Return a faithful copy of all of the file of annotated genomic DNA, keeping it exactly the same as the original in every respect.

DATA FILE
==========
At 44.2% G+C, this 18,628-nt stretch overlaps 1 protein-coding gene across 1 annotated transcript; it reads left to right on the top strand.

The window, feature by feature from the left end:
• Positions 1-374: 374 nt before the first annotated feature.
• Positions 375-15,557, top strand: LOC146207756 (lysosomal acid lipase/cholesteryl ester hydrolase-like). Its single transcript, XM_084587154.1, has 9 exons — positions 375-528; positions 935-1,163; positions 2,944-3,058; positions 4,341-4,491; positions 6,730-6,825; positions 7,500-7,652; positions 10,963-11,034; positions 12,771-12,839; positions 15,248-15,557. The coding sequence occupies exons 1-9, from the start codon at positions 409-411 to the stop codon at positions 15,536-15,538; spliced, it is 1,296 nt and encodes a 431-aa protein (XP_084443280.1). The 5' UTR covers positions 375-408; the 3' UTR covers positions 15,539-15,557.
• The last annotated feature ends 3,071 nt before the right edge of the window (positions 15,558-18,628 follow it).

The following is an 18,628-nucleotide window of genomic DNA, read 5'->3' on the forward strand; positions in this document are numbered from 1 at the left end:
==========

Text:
At 44.2% G+C, this 18,628-nt stretch overlaps 1 protein-coding gene across 1 annotated transcript; it reads left to right on the top strand.

The window, feature by feature from the left end:
• Positions 1-374: 374 nt before the first annotated feature.
• Positions 375-15,557, top strand: LOC146207756 (lysosomal acid lipase/cholesteryl ester hydrolase-like). Its single transcript, XM_084587154.1, has 9 exons — positions 375-528; positions 935-1,163; positions 2,944-3,058; positions 4,341-4,491; positions 6,730-6,825; positions 7,500-7,652; positions 10,963-11,034; positions 12,771-12,839; positions 15,248-15,557. The coding sequence occupies exons 1-9, from the start codon at positions 409-411 to the stop codon at positions 15,536-15,538; spliced, it is 1,296 nt and encodes a 431-aa protein (XP_084443280.1). The 5' UTR covers positions 375-408; the 3' UTR covers positions 15,539-15,557.
• The last annotated feature ends 3,071 nt before the right edge of the window (positions 15,558-18,628 follow it).

The following is an 18,628-nucleotide window of genomic DNA, read 5'->3' on the forward strand; positions in this document are numbered from 1 at the left end: